On Aug 2, 2011, I was inducted into the Speakers
Hall of Fame. I am humbled and grateful for this tremendous honor. Below is the majority of my
acceptance speech before 1,500 of my peers at the National Speakers Association
National Convention in Anaheim. I am posting the speech here in the hopes that
it may help anyone who is still searching for their professional home. With thanks – Victoria
When I came home to New York City in 1993 after living in West Africa, I was disoriented, depressed, and quite confused. Not only was I in culture shock, but being in my mid 20s, I looked around and realized that most of my friends now had husbands, careers, income and direction.
I had none of these.
What I did have were many seemingly disparate passions and interests – writing and performing, directing and producing, choreography and comedy…And while I’d tried out each discipline individually, no one profession seemed to house them all.
One evening, I went to visit my parents and found myself sitting in my old room, slumped at the foot of my old bed on my pale blue comforter. I dissolved into tears. I felt splintered by my interests and I felt lost. My mother wrapped her arms around me and said, “Your gifts will bring you home.”
It took a while. I kept trying. Then, a turning point came when I auditioned in NYC for HBO’s Aspen Comedy Festival. I was certain this would be the answer to my search; a spot at the festival would lead to a career in Hollywood where I could combine my interests.
But I didn’t get into the Festival. I wasn’t accepted. Without knowing it, however, I had auditioned for a community far more important: NSA.
Because that night, three speakers were in the audience: Rande & Robert Gedaliah…and Tim Richardson.
When I went out into the lobby after the show, Tim thrust his hand forward, introduced himself, and declared, “You need to come be a speaker.”
But I resisted. I had my sites set on Hollywood and on fame. Tim stayed on me, though, calling every six months or so, encouraging me to come to one NSA event or another.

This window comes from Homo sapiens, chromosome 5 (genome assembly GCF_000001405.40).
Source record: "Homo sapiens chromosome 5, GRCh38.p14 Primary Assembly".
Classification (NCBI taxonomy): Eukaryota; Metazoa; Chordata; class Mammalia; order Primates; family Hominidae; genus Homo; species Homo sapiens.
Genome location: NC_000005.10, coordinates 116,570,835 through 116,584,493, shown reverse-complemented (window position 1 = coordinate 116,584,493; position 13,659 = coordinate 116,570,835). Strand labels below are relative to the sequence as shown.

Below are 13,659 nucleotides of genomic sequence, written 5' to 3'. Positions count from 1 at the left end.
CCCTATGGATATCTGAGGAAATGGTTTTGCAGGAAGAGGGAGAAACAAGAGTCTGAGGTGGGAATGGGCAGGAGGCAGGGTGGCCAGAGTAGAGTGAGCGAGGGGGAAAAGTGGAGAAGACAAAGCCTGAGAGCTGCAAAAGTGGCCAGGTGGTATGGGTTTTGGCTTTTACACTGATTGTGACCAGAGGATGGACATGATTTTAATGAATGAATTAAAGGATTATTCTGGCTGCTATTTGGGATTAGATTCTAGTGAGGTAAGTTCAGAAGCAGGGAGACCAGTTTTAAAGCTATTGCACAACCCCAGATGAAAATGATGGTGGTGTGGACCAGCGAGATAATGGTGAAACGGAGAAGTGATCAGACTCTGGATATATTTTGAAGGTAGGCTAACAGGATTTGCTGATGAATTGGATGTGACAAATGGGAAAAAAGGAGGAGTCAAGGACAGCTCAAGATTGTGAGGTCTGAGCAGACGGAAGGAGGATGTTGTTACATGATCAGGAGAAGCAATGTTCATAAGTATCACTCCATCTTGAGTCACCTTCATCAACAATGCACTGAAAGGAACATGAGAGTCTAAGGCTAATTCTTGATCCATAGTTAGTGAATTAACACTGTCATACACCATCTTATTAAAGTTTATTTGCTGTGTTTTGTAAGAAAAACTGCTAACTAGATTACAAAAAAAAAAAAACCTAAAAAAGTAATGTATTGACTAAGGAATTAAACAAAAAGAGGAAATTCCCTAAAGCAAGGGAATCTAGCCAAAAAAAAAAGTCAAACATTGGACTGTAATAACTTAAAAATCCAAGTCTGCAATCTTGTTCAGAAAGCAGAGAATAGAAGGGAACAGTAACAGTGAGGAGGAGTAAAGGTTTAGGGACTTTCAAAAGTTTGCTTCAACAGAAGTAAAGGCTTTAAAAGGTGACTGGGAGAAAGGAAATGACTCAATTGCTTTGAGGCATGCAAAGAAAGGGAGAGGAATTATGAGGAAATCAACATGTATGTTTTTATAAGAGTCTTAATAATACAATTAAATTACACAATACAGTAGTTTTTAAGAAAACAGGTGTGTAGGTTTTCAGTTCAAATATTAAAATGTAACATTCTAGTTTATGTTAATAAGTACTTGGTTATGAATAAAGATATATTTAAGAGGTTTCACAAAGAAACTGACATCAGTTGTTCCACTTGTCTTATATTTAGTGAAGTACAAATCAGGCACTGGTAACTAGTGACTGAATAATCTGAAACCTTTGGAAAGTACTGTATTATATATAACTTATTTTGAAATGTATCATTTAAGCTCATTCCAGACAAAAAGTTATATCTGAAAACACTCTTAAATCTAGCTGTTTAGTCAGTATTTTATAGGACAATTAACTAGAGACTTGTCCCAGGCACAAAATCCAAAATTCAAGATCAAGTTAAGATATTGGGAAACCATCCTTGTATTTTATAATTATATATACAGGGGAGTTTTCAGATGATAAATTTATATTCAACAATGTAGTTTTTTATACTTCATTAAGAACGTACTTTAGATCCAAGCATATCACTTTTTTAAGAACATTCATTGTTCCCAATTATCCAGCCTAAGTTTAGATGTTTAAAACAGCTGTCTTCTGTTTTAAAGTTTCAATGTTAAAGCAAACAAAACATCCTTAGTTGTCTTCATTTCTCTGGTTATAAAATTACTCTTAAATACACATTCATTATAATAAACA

And then, a number of years later, on the heels of 9/11 and the loss of my mother — two back to events that shifted the tectonic plates of my entire being — being famous in Hollywood didn’t seem quite as important as connecting and contributing…and NSA seemed to offer the opportunity to do just that. And so in 2003, a decade from that day when I had sat slumped at the foot of my bed on my pale blue comforter, I found myself at NSA.
And at the end of my very first day of my very first convention, I rode back up to my room in the Hilton hotel elevators there in Irvine with a group of speakers I hadn’t yet met.
I was joyous from the day, simultaneously exhausted and fulfilled. The other speakers all got off on one floor, joking and laughing as they left, but as they turned to head down the hall, one turned back — and I wish I knew which one of you this was — and as the elevator doors were starting to close, he nodded, smiled and called out, “Welcome home, sister.”
The journey from my blue comforter to this moment has been an incredible ride; and it has been an incredible ride because of the people who have guided and helped me along the way. To them I owe a huge thanks…and the honor of this award.
To those of you who are here for the first time and feel this isn’t quite your place, keep searching…you will find it. And to those of you who are here tonight and feel you’ve found your home…welcome.
Thank you all, deeply, for this honor.
National Speakers Association – National Convention – Aug 2, 2011